Why Do Entry-Level Men Earn More than Women?

New data shows that the gender wage gap at most companies begins earlier than thought—and ‘snowballs’ from there.

The HR director was proud of his company’s pay equity practices: same job, same pay, always. Then he looked at the data and saw that even a couple years into their careers entry-level women were earning less than men. He was stunned. How was that even possible?

New research is causing similarly surprised reactions nationwide. A study of 1.7 million college graduates with federal student loans found that just three years after graduation, women earn less than their male counterparts holding the same degrees. There’s at least a 10% pay gap for half of those surveyed, but the gap yawns as wide as 55% for some degree holders in fields like accounting and dentistry. This is bad news for companies down the line. “It’s troubling,” says Ben Frost, senior client partner in the Products practice at Korn Ferry. “If the track to senior leadership isn’t diverse, you risk not being able to serve your customers properly.”

To be sure, some companies with aggressive pay-tracking systems boast equitable gender pay. But most show gaps, and Frost points out that early-career inequity puts many women on a dead-end path. When couples become parents, typically one person’s career takes a back seat. “That’s probably the partner who is earning less,” he says. “It snowballs.” This results in mothers further trailing the promotions and pay of male counterparts, and ultimately reaching retirement with far less savings.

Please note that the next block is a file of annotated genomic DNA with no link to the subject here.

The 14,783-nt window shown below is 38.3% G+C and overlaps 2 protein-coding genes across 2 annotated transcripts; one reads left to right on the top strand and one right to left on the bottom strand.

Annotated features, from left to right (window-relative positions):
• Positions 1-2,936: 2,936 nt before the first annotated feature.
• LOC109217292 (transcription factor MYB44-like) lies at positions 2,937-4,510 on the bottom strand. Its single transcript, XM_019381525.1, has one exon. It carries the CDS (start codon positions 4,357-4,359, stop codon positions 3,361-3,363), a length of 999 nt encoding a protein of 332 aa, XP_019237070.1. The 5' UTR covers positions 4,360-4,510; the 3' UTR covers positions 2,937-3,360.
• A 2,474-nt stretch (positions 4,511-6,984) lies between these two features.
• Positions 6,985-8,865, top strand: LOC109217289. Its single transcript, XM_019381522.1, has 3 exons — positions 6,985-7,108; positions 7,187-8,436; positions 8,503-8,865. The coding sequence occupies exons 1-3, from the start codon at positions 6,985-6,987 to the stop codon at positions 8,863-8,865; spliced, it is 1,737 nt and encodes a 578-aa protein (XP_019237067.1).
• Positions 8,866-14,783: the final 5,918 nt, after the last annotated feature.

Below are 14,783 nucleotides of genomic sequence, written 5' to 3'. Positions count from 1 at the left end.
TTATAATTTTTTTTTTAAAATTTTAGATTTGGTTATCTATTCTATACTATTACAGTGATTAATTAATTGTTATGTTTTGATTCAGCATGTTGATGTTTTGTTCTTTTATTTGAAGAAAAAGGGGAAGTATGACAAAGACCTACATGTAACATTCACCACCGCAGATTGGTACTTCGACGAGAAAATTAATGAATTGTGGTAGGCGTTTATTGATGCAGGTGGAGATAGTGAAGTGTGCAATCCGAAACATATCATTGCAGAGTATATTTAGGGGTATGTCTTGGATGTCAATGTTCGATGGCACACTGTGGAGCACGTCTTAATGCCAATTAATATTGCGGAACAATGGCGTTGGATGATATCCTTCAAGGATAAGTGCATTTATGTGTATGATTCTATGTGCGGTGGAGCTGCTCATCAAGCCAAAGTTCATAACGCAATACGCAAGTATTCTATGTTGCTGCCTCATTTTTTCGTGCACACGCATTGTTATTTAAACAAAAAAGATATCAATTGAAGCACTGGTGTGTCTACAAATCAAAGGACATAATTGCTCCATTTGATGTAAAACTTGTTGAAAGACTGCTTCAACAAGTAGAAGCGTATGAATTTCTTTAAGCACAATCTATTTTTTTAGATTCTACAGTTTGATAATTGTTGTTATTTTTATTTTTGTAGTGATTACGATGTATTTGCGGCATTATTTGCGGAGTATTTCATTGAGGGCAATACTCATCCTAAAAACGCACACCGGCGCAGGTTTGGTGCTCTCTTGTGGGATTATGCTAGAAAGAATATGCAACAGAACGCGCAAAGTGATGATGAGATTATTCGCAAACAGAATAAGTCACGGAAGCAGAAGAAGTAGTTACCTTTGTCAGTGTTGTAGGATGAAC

Data from Korn Ferry indicates that this early pay gap is most likely due to employees accepting different jobs in different fields with differing responsibilities. For example, men are more likely to take jobs in higher-paying fields like engineering and tech, while women choose careers in lower-paying fields like marketing and HR. Still, says Frost, “early career is usually when things are better, before parenthood upsets the apple cart.”

Tom McMullen, who oversees compensation equity in the US for Korn Ferry, says that the first step to addressing the early pay gap is figuring out whether a company has an issue, and if so, where. He says that roughly 60% of big companies—usually publicly owned, larger organizations—do formal statistical pay equity assessments. With that data in hand, firms can create more consistent frameworks around hiring offers. “When two lawyers with similar backgrounds apply for jobs, you want to make sure that one is not offered $130,000 and the other $145,000,” McMullen says.

Organizations also need to keep an eye on non-salary compensation. The key is to pay attention to what happens at the end of the year,” says Tanya van Biesen, managing partner in Board and CEO Succession at Korn Ferry, with bonuses, equity grants, and raises, which can be hotbeds of subjectivity in firms with otherwise equitable, consistent, and procedurally fair compensation practices. “Over time it can create two tiers,” she says.

Gender pay gaps have likely grown larger in the last year, with companies offering higher compensation and retention bonuses to job candidates or departing employees. “Throwing money around almost randomly in various directions risks undoing a lot of the work we’ve been doing to make sure things are fair,” says Frost.